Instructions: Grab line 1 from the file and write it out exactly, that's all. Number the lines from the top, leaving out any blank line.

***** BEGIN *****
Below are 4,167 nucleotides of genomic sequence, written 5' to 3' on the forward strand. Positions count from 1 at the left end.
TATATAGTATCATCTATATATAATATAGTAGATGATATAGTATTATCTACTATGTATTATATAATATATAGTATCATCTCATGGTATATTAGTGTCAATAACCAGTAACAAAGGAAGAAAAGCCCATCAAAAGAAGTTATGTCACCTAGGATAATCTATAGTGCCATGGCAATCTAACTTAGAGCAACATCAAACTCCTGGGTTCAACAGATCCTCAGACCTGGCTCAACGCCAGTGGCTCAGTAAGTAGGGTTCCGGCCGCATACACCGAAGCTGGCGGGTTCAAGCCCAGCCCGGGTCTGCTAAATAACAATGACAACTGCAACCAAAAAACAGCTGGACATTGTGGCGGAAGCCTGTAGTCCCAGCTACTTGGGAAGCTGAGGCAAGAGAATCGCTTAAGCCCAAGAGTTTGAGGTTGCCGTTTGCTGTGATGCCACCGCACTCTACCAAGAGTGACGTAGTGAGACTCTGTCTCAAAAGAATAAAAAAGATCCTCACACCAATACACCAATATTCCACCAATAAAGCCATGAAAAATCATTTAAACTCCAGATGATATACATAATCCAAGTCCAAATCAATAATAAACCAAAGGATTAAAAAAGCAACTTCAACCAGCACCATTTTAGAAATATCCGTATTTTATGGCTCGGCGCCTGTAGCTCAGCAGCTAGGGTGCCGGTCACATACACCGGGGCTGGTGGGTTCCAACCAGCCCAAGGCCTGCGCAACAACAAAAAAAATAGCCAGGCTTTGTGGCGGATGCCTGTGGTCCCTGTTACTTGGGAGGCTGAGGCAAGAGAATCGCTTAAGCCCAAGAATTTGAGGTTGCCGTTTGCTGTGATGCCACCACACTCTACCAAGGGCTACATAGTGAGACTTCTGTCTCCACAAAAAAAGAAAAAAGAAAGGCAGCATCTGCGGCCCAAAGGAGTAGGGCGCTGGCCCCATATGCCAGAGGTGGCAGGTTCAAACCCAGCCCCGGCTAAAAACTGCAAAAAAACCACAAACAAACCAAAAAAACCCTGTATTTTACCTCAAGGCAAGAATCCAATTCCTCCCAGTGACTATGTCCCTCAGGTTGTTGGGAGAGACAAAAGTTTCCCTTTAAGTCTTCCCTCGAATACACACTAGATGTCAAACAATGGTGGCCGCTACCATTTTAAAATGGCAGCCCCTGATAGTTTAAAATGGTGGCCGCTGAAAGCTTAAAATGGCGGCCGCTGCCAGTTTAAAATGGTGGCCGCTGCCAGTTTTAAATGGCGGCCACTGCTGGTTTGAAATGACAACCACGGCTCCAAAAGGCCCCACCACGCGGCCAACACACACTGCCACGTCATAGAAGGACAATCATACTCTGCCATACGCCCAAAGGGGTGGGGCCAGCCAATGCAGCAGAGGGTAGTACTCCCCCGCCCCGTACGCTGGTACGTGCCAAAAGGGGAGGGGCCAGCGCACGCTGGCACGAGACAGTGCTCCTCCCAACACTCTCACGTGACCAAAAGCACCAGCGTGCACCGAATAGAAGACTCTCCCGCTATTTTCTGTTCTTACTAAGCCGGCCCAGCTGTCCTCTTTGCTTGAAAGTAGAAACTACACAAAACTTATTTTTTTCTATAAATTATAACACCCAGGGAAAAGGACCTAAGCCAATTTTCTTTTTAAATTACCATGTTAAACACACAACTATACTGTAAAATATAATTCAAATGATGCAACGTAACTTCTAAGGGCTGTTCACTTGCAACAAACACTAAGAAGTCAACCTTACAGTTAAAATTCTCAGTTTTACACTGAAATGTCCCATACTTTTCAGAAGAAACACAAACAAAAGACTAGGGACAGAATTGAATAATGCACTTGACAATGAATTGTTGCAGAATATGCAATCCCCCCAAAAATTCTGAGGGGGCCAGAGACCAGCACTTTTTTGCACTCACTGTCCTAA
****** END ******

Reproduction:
Below are 4,167 nucleotides of genomic sequence, written 5' to 3' on the forward strand. Positions count from 1 at the left end.